Political

Uganda and our Pretend Democracy

There are similarities between the current status quo post 2021 elections and the status quo post 2011 elections. Firstly, the amount of money that Uganda spends on elections, which elections are invariably always contested by those who are declared loser, makes one wonder why we even bother.

Post elections, furthermore, the incumbent and who is also the president elect spends billions flexing muscle in the name of securing the country and quelling perceived insurrection. The losers of the election are branded criminals; while the losers brand themselves victims of a dictatorship.

Images from 2011 walk to work protests@ Aljazeera

And, invariably, there will be platitudes galore from the “the world” condemning this and that human right violation, but without a clear grassroots popular uprising. Pronouncements are made to make it appear as though “the world” have teeth which can bite the incumbent. In reality, though, those pronouncements are simply ‘face-saving’ quivers to explain away how “the world’s” criticism of our elections always leads to zero meaningful sanctions against the incumbent.

2021 election brutality @ Daily Monitor

Nevertheless, the media will go on and on about the pronouncements of “the world” and with maximum exaggeration about how state leaders have been dealt a blow by “the world.” In reality, it is often not true. Worse still, in some instances “the world” may actually be the oppressor, including being in collusion with state leaders.

That is why, case in point, when the media and ‘the world’ equated the 2011 ‘walk-to-work’ protests to freedom movements in Egypt and in South Africa, I listened in disbelief. The leaders of ‘walk-to-work’ are not among the oppressed in Uganda, as was the case, for example, with:

  • Steve Biko and Nelson Mandela – black South Africans leading the fight against the oppression of blacks by the whites.
  • Mahatma Ghandi – Indian leading the fight against oppression of Indians by the British.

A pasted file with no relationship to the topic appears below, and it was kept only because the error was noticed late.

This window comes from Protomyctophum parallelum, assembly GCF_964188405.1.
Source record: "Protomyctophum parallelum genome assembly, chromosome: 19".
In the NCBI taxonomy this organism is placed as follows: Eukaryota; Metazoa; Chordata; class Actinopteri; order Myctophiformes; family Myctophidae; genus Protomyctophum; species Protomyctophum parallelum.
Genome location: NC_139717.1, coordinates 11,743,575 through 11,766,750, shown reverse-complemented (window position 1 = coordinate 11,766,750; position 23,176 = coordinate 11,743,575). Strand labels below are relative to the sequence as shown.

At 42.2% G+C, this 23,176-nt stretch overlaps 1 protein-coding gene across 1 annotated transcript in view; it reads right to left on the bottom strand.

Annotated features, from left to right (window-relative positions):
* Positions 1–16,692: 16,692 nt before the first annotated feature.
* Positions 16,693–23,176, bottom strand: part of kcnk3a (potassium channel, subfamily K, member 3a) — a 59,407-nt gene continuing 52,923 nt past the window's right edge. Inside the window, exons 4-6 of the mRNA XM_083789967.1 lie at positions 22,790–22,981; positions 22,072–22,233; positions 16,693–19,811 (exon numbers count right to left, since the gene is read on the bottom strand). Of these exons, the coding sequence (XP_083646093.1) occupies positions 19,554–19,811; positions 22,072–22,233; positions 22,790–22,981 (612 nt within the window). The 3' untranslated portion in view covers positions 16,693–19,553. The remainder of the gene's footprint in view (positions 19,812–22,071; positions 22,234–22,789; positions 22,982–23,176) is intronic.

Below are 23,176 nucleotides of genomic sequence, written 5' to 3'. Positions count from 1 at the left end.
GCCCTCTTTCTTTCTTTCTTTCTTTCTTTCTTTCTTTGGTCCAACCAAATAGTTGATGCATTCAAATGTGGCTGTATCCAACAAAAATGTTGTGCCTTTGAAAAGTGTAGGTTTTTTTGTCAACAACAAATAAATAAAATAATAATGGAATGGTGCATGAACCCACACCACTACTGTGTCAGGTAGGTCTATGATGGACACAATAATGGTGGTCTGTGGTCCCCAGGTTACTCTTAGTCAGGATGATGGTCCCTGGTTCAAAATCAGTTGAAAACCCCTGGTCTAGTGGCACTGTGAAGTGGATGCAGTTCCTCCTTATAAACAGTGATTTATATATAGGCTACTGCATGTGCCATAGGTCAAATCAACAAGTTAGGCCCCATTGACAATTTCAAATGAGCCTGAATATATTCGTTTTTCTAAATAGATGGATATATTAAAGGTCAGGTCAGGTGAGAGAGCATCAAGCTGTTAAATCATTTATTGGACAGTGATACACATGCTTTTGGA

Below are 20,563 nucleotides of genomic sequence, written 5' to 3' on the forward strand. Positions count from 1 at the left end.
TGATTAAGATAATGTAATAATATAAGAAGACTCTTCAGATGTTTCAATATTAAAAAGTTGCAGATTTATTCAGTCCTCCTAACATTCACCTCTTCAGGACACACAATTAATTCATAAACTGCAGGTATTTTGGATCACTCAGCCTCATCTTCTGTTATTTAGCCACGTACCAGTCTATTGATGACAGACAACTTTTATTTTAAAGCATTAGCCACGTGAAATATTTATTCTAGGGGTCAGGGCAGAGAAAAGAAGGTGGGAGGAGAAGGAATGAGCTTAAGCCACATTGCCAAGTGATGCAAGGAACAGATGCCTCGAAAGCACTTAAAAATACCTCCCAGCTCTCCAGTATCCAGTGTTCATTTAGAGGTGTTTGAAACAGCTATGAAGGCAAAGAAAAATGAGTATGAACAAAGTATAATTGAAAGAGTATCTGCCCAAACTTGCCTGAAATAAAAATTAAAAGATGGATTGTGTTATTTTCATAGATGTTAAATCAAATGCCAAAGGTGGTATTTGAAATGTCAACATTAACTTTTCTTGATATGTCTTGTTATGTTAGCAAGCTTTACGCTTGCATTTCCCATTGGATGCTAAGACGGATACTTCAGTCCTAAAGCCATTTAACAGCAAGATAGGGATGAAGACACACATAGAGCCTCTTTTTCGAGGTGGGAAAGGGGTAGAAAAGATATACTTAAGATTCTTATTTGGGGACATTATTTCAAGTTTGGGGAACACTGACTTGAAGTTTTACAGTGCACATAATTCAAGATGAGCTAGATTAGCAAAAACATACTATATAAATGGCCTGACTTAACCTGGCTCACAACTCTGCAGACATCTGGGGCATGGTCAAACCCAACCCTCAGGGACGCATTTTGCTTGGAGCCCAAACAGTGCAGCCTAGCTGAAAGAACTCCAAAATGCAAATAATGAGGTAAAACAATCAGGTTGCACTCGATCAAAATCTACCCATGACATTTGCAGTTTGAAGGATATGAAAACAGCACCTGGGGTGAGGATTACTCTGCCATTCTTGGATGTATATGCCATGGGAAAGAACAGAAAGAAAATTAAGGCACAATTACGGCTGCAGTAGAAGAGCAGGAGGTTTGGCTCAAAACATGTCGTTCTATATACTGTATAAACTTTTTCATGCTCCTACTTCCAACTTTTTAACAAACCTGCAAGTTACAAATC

• Martin Luther King – black American leading the fight against oppression of blacks by whites.

In contrast, some activities of ‘walk-to-walk’, in fact, were seemingly staged to specifically disrupt work and were intended to provoke a certain kind of ‘photogenic’ aggression from the state, so that the ‘walk-to-work’ leaders would look like the good ‘big-man’.

And, unlike Ghandi, Biko and Mandela, moreover, the personal wealth of those who championed ‘walk-to-work’ is obscene. They are the oil barons of Uganda, who own fueling stations. They own prime properties, such as land and commercial buildings – hotels and office blocks. They drive very powerful vehicles.

‘Walk-to-work’ is an example of the saddening extent of Uganda’s elite-mass gap. A gap so wide that motivates the elite from their positions of privilege to blatantly perpetuate neocolonialist factoids that pacify the neo-colonized.

In the case of ‘walk-to-work’, for example, even if it had the will to do something about fuel prices, which the ‘walk-to-walk’ protests were said to be about in part, the Government of Uganda does not have the geopolitical and economic clout to do so. And in 2021, history is repeating itself, albeit in slightly different forms. The elite chest thumping the impossible.

President Museveni @Times Live

It is doubtful that the majority of Ugandans believe that the courts of law will overturn the 2021 presidential election results; and “the world” knows it too.  But spend huge sums of money on the petition Uganda must, for “the world” is watching. Given a choice, moreover, it is unlikely that a majority of Ugandans approve the huge amounts of public funds that the state is spending on Hon. Kyagulanyi – “protective house arrest”; quelling an insurrection, and imaginary one moreover, some think; the election petition; and all.

Politics of elections, our pretend democracy, is truly a huge injustice imposed on the majority of Ugandans, those who daily struggle to make a living through farming.

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